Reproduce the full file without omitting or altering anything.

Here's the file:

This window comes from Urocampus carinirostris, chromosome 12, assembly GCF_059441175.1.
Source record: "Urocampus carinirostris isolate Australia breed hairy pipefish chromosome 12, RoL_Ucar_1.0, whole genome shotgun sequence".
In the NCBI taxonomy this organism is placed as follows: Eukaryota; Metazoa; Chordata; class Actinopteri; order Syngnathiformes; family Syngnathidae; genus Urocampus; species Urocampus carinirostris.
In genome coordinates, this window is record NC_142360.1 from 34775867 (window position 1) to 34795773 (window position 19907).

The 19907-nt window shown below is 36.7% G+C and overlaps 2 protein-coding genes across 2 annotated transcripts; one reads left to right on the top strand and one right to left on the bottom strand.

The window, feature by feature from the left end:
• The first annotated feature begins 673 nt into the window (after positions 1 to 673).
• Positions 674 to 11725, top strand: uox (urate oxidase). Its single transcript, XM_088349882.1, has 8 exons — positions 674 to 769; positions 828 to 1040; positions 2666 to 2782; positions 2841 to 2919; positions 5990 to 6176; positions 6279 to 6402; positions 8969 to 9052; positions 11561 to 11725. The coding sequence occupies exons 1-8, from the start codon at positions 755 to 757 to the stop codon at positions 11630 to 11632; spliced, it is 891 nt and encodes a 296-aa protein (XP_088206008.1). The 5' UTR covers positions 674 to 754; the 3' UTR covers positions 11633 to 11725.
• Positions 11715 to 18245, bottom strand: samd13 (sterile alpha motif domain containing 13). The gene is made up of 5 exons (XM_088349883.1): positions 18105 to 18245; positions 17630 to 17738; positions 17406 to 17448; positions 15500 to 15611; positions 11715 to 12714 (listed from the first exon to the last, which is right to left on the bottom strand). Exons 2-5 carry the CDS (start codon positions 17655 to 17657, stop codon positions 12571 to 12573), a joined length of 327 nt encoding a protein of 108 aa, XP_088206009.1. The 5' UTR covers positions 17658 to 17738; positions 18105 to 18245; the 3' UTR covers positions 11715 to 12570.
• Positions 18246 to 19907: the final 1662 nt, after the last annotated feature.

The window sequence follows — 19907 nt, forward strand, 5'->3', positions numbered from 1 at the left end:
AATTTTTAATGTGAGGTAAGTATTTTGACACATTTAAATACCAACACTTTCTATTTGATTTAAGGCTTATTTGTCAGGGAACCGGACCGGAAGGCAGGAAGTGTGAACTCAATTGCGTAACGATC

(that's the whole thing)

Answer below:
This window comes from Urocampus carinirostris, chromosome 12, assembly GCF_059441175.1.
Source record: "Urocampus carinirostris isolate Australia breed hairy pipefish chromosome 12, RoL_Ucar_1.0, whole genome shotgun sequence".
In the NCBI taxonomy this organism is placed as follows: Eukaryota; Metazoa; Chordata; class Actinopteri; order Syngnathiformes; family Syngnathidae; genus Urocampus; species Urocampus carinirostris.
In genome coordinates, this window is record NC_142360.1 from 34775867 (window position 1) to 34795773 (window position 19907).

The 19907-nt window shown below is 36.7% G+C and overlaps 2 protein-coding genes across 2 annotated transcripts; one reads left to right on the top strand and one right to left on the bottom strand.

The window, feature by feature from the left end:
• The first annotated feature begins 673 nt into the window (after positions 1 to 673).
• Positions 674 to 11725, top strand: uox (urate oxidase). Its single transcript, XM_088349882.1, has 8 exons — positions 674 to 769; positions 828 to 1040; positions 2666 to 2782; positions 2841 to 2919; positions 5990 to 6176; positions 6279 to 6402; positions 8969 to 9052; positions 11561 to 11725. The coding sequence occupies exons 1-8, from the start codon at positions 755 to 757 to the stop codon at positions 11630 to 11632; spliced, it is 891 nt and encodes a 296-aa protein (XP_088206008.1). The 5' UTR covers positions 674 to 754; the 3' UTR covers positions 11633 to 11725.
• Positions 11715 to 18245, bottom strand: samd13 (sterile alpha motif domain containing 13). The gene is made up of 5 exons (XM_088349883.1): positions 18105 to 18245; positions 17630 to 17738; positions 17406 to 17448; positions 15500 to 15611; positions 11715 to 12714 (listed from the first exon to the last, which is right to left on the bottom strand). Exons 2-5 carry the CDS (start codon positions 17655 to 17657, stop codon positions 12571 to 12573), a joined length of 327 nt encoding a protein of 108 aa, XP_088206009.1. The 5' UTR covers positions 17658 to 17738; positions 18105 to 18245; the 3' UTR covers positions 11715 to 12570.
• Positions 18246 to 19907: the final 1662 nt, after the last annotated feature.

The window sequence follows — 19907 nt, forward strand, 5'->3', positions numbered from 1 at the left end:
AATTTTTAATGTGAGGTAAGTATTTTGACACATTTAAATACCAACACTTTCTATTTGATTTAAGGCTTATTTGTCAGGGAACCGGACCGGAAGGCAGGAAGTGTGAACTCAATTGCGTAACGATC